UF endowment draws Senate scrutiny


Published: Tuesday, January 29, 2008 at 6:01 a.m.
Last Modified: Monday, January 28, 2008 at 10:33 p.m.

Following reports that the University of Florida's endowment has grown substantially in the past year, UF and other university officials are facing scrutiny from two U.S. senators who say those dollars should benefit more needy students.

Sens. Max Baucus, D-Montana, and Chuck Grassley, R-Iowa, have sent inquiries to all universities with endowments that exceed $500 million, a category that would include UF with its $1.2 billion endowment.

"We're giving well-funded colleges a chance to describe what they're doing to help students," Grassley said in a news release.

The inquiry comes on the heels of a new report from the National Association of College and Business Officers, which showed endowments had grown by an average of 17.2 percent in the past year - the biggest gains in nearly a decade. UF's endowment grew by 22.4 percent, according to the report.

UF's endowment is theoretically a permanent pot of money, because the university only spends an amount that's expected to be returned on its investments.

The funds in the endowment are restricted, because donors specify where the money will be spent. As such, an increase in the endowment's size doesn't necessarily translate into an increase in the amount of need-based aid offered at UF, explained Leslie Bram, vice president of the UF Foundation.

"It's all donor restricted, and that unfortunately is not what's understood in Washington," said Bram, who added that UF's Foundation would cooperate fully with the inquiry.

About 25 percent of UF's endowment spending is now going toward student aid, Bram said. Other allocations from the endowment go toward endowed professorships that are designed to lure faculty.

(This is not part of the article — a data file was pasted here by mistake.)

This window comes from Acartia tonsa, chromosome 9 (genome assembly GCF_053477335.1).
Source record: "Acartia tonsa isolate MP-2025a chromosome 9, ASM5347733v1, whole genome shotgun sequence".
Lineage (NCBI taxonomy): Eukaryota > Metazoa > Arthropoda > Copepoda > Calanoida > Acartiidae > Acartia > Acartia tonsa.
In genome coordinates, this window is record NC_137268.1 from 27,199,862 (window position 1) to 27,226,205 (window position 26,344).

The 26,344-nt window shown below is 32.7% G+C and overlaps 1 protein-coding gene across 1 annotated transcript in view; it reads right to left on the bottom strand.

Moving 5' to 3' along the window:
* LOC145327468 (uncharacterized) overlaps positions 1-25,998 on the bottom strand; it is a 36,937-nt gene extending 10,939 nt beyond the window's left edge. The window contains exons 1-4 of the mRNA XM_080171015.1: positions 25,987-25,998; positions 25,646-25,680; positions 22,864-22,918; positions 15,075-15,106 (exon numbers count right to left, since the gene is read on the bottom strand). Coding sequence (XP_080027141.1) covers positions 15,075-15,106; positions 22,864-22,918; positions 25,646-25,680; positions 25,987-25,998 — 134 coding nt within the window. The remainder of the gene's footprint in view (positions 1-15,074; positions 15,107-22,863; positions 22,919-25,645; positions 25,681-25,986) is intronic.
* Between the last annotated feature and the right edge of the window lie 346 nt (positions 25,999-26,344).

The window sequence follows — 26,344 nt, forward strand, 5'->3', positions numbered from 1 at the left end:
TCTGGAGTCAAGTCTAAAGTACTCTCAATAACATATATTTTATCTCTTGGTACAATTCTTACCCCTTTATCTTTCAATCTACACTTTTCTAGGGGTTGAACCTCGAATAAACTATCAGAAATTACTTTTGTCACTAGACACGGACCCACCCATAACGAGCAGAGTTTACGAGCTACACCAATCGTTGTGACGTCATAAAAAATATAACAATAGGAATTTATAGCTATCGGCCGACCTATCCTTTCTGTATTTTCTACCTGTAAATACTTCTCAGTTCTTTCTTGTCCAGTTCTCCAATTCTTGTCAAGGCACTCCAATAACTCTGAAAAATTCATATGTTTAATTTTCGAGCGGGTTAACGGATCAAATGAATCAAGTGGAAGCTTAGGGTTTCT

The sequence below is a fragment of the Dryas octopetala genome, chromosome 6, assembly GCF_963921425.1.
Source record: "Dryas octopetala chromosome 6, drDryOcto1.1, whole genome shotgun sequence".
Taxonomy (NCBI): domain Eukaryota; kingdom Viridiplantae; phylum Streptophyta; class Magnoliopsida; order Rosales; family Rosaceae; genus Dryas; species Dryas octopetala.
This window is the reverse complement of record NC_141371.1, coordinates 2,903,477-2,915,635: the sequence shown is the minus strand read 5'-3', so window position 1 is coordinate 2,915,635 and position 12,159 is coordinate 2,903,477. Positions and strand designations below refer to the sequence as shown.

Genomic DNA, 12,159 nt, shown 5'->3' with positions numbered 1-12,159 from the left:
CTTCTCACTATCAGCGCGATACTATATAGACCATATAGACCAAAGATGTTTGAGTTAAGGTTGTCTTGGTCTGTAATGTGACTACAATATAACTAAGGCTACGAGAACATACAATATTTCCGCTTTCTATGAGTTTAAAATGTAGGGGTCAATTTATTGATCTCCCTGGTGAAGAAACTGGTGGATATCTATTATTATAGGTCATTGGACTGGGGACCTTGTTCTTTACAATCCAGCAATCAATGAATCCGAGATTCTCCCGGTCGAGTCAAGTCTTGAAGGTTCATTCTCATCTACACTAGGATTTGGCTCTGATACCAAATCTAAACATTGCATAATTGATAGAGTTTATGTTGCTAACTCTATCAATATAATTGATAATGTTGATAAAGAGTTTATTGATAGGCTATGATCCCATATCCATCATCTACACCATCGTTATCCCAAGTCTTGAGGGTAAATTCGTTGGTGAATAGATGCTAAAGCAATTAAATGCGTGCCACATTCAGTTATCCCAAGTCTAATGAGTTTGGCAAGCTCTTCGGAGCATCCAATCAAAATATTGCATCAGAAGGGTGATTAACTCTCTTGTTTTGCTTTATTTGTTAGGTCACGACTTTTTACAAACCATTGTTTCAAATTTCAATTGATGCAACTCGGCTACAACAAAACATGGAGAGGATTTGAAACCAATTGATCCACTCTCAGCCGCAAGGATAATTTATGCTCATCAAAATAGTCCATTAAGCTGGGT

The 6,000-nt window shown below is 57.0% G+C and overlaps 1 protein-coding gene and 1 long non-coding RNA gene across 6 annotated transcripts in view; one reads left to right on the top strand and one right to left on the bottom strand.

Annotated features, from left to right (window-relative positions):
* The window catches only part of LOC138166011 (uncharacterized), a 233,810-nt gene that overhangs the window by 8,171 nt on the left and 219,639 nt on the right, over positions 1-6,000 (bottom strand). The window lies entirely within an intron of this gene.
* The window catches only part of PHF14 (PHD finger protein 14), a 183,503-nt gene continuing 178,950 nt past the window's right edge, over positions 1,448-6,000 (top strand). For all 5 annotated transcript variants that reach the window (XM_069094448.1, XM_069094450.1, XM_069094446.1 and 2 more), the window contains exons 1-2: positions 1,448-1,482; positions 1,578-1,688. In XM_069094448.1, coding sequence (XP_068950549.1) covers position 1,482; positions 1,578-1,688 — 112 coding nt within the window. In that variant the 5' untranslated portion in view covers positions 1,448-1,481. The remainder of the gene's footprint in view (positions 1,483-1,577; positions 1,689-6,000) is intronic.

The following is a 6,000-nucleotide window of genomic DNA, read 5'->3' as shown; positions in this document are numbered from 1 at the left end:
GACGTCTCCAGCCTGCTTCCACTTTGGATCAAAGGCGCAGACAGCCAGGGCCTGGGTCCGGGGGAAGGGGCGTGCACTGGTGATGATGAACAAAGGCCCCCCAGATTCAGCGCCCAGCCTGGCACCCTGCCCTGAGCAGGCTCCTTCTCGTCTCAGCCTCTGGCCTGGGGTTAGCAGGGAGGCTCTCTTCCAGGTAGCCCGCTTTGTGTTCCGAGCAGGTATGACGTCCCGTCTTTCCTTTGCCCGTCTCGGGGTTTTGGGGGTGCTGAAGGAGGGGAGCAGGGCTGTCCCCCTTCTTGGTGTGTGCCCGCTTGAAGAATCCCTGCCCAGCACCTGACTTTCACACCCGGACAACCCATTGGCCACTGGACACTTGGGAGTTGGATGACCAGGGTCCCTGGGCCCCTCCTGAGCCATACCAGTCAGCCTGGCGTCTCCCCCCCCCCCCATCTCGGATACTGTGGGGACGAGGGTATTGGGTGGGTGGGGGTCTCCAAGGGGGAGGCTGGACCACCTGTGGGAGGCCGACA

UF has made efforts in recent years to fund more need-based scholarship, notably putting millions of dollars into a program for first-generation college students from poor families. Yet, the number of UF students receiving Pell Grants - federal awards typically given to students with family incomes of $40,000 or less - has declined. In 2004, UF hosted 8,021 Pell Grant recipients. That number has dropped every year since then, and fell to 7,555 - a 5.8 percent decline from 2004 - in 2007.

Overall, the aid awarded to UF students is predominantly merit-based, and has nothing to do with financial need. That is also the case across the state of Florida, where the merit-based Bright Futures program functions as the state's largest scholarship source. Florida ranks 42nd in the nation in the proportion of financial aid awarded to need-based students, according to recent data compiled by the state Board of Governors.

At UF, about 76 percent of all aid awarded in 2006-2007 was based on merit - not financial need, according to UF's Office of Institutional Research.

The total aid given to UF students is drawn from various sources other than the university's endowment, including federal and state revenues. But if the scholarship money drawn from the endowment and other institutional resources is viewed in isolation, it's clear most of UF's own money also goes toward students based on merit, and not financial need. In 2006-2007, 65 percent of UF's institutional aid dollars - drawn from the endowment, alumni and other internal sources - went to non-need-based aid, according to UF's figures.

UF President Bernie Machen has made efforts during his tenure to bolster need-based programs, adding several million dollars to the Florida Opportunity Scholars program in the past several years. The program awards scholarships equivalent to the estimated annual cost of attendance - $16,000 - to first-generation college students whose families make less than $40,000 a year. UF has given these awards to more than 800 students, and about 400 more are expected in the fall.

The senators' letter was sent to all universities with endowments that exceed $500 million, which in Florida would only include UF and Florida State University. All the institutions have 30 days to comply, and both UF and FSU officials said they would.

Jack Stripling can be reached at 352-374-5064 or Jack.Stripling@gvillesun.com.

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